Ham Radio History: K3DSM, Roller rinks, and the Autopatch.
I found this website many years ago by accident when I was doing some research about the old AT&T Long Lines microwave system (My friend owns an old Long Lines concrete tower in Valparaiso, Indiana). This is the story of Gene Mitchell K3DSM and the trouble he got into with the autopatch on his amateur repeater back in the 1960s. It’s a good story that unfortunately ends with the loss of his job from AT&T Long Lines because of his “illicit” mobile telephone connection.
Hybrid phone patches were readily available because of this, so this was used to connect the repeater to the phone line. A mechanical phone lift was used to take the phone on and off hook. Soon after the project was working, I found some touchtone equipment at Greybar Electronics and changed over to a touchtone system.
From my house in Merion, I used the tone pulse system while refining the repeater system. The radio range was not great in Merion, but I was able to develop the system and refine it. I moved to Devon in 1967 where I had an excellent high location and converted to UHF (446 & 449 Mhz)
I had a range of 30 to 40 miles and sometimes more from there and the system was impressive. I even bought a used Motorola handie talkie and mounted a touchtone dial to the back of it. This made a very portable wireless system that worked 10 to 20 miles from my house. I could make and answer calls from almost anywhere I went.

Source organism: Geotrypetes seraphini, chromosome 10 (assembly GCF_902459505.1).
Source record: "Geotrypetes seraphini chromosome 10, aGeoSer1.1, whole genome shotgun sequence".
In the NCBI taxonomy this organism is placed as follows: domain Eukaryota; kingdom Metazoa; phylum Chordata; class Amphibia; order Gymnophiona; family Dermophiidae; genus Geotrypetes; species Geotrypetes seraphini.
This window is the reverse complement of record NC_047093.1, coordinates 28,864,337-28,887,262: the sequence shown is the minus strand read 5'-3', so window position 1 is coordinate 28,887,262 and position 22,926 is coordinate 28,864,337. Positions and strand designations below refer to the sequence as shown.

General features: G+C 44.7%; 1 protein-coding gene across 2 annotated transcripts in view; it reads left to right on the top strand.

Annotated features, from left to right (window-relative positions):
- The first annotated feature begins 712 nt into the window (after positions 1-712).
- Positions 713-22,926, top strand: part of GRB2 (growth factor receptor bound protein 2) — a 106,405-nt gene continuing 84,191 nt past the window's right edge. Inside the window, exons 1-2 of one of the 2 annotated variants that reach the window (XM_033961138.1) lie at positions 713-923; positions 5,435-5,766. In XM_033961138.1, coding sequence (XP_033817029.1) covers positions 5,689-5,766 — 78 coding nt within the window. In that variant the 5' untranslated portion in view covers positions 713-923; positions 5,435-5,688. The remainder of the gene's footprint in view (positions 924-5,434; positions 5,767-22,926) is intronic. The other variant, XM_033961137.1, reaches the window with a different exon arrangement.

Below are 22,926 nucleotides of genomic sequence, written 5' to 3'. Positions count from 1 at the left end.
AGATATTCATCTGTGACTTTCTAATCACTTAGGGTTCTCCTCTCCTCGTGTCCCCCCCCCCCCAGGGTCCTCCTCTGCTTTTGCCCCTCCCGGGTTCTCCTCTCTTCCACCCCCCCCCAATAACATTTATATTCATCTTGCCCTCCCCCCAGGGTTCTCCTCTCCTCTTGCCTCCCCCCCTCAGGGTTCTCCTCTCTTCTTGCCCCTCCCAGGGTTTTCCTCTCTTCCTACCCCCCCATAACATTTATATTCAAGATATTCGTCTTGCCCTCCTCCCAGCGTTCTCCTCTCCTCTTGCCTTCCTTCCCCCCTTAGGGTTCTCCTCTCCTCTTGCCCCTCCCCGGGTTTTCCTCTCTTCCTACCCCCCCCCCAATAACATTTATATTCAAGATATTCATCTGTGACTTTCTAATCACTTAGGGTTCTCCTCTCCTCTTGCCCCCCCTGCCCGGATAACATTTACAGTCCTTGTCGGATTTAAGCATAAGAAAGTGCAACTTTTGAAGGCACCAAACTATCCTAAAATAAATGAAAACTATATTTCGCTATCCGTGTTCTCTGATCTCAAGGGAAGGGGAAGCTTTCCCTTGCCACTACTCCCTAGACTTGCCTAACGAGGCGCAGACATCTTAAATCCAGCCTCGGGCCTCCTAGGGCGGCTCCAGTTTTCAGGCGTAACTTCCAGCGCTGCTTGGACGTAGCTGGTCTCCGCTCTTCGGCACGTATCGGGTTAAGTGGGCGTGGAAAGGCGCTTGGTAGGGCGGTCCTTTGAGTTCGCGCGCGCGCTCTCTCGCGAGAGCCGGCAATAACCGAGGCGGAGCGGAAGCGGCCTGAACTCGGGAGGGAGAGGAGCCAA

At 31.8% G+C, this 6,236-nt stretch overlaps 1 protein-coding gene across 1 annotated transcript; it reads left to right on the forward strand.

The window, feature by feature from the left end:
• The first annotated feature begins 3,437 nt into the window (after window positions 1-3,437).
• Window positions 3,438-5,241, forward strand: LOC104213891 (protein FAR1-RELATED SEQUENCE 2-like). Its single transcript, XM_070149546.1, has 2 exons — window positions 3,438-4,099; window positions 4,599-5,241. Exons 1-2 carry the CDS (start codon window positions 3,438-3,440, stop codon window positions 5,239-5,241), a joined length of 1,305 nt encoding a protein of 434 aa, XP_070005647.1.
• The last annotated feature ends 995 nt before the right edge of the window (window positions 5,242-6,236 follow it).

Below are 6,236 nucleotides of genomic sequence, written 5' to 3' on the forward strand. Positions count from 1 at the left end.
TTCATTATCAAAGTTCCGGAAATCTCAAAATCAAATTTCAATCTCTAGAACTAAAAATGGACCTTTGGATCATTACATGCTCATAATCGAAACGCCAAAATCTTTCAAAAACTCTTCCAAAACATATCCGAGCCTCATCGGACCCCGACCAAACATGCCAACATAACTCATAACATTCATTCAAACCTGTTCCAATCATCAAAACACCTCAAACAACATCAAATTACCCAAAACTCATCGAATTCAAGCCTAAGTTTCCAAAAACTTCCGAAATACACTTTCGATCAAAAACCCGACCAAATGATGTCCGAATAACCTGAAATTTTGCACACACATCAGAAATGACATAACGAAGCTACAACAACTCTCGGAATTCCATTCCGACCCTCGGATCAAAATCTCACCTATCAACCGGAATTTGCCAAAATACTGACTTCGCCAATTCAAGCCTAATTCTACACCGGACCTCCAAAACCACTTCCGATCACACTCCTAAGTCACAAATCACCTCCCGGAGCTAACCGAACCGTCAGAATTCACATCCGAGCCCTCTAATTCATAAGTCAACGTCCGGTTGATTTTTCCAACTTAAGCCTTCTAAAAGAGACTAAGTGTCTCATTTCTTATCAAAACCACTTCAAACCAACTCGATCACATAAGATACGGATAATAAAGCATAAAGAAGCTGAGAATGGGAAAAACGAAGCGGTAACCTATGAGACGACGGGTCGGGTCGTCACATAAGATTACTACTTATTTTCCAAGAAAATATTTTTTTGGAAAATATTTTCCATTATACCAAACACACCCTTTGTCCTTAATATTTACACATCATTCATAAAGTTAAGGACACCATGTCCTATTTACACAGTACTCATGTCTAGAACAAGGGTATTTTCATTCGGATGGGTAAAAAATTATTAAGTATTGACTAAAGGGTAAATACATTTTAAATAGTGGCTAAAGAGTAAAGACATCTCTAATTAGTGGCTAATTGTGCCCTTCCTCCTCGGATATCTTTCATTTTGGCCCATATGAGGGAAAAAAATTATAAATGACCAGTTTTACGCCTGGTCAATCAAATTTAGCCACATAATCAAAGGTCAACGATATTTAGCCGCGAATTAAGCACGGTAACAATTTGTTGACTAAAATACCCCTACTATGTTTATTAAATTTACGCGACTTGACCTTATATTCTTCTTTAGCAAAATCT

I even demonstrated the system to over 300 ham radio operators at a meeting at the GE Space Center in 1970 where 2 ham radio groups (Las Voyagers and Main Line VHF Association) merged to form a larger group (the Philadelphia Area Repeater Association) to build their own autopatch system for all to use on the 2 meter ham band.
What I didn’t mention so far, is that in 1965, I started working for AT&T Long Lines after I graduated from Valpo Tech. Mention of the system at work drew lots of questions and skepticism. The system was simply not understood. Remember now, that connecting anything to your phone line during this period of time was considered taboo. I even went so far as to pay for what was called a coupler from Bell Telephone to try to stay on the up and up.
Everything was great for years until one day, my mobile phone rang while I was waiting for a roller rink to open. As I answered the call, the guy in the car next to me became curious and started asking questions. I explained what I had and how it worked. He then told me what he had. He said he had a device that could call anywhere in the world and that the calls would be free of charge. I listened carefully. The next day, I told my supervisor at work. I also told a ham friend who worked in the district office at AT&T. Both told me it was not possible for him to have such a device or he would be caught.
(Gene Mitchell, K3DSM, http://www.g-c-o.com/k3dsm/repeater.htm)
(published from DFW, Texas)